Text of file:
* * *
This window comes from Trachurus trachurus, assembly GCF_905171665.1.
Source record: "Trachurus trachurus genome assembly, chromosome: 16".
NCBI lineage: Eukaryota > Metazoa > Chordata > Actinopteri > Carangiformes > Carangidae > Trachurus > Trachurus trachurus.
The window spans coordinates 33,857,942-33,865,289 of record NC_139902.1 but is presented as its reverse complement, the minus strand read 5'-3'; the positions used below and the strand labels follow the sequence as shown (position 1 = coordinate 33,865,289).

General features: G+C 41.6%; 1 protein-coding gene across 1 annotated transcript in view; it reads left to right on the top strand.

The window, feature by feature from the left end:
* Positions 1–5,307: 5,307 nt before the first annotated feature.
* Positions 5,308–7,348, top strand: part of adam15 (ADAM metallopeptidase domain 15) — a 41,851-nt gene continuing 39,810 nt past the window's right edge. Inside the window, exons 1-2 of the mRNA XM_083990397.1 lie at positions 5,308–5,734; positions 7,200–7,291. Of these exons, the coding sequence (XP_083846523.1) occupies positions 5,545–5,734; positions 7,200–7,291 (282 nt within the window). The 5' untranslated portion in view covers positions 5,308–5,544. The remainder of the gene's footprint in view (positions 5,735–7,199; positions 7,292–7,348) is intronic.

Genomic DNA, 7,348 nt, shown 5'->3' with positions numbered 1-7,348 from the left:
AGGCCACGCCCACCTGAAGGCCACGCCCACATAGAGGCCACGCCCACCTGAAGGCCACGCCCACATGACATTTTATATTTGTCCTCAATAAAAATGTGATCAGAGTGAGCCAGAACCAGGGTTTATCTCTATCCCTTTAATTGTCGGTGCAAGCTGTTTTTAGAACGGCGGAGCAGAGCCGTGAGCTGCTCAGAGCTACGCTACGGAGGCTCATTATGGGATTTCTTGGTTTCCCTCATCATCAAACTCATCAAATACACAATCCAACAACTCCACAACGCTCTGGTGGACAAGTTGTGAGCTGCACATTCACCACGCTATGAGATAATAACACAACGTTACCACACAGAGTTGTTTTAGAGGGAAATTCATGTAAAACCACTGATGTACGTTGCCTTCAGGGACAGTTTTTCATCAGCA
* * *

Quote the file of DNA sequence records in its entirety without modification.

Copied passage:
This window comes from Trachurus trachurus, assembly GCF_905171665.1.
Source record: "Trachurus trachurus genome assembly, chromosome: 16".
NCBI lineage: Eukaryota > Metazoa > Chordata > Actinopteri > Carangiformes > Carangidae > Trachurus > Trachurus trachurus.
The window spans coordinates 33,857,942-33,865,289 of record NC_139902.1 but is presented as its reverse complement, the minus strand read 5'-3'; the positions used below and the strand labels follow the sequence as shown (position 1 = coordinate 33,865,289).

General features: G+C 41.6%; 1 protein-coding gene across 1 annotated transcript in view; it reads left to right on the top strand.

The window, feature by feature from the left end:
* Positions 1–5,307: 5,307 nt before the first annotated feature.
* Positions 5,308–7,348, top strand: part of adam15 (ADAM metallopeptidase domain 15) — a 41,851-nt gene continuing 39,810 nt past the window's right edge. Inside the window, exons 1-2 of the mRNA XM_083990397.1 lie at positions 5,308–5,734; positions 7,200–7,291. Of these exons, the coding sequence (XP_083846523.1) occupies positions 5,545–5,734; positions 7,200–7,291 (282 nt within the window). The 5' untranslated portion in view covers positions 5,308–5,544. The remainder of the gene's footprint in view (positions 5,735–7,199; positions 7,292–7,348) is intronic.

Genomic DNA, 7,348 nt, shown 5'->3' with positions numbered 1-7,348 from the left:
AGGCCACGCCCACCTGAAGGCCACGCCCACATAGAGGCCACGCCCACCTGAAGGCCACGCCCACATGACATTTTATATTTGTCCTCAATAAAAATGTGATCAGAGTGAGCCAGAACCAGGGTTTATCTCTATCCCTTTAATTGTCGGTGCAAGCTGTTTTTAGAACGGCGGAGCAGAGCCGTGAGCTGCTCAGAGCTACGCTACGGAGGCTCATTATGGGATTTCTTGGTTTCCCTCATCATCAAACTCATCAAATACACAATCCAACAACTCCACAACGCTCTGGTGGACAAGTTGTGAGCTGCACATTCACCACGCTATGAGATAATAACACAACGTTACCACACAGAGTTGTTTTAGAGGGAAATTCATGTAAAACCACTGATGTACGTTGCCTTCAGGGACAGTTTTTCATCAGCA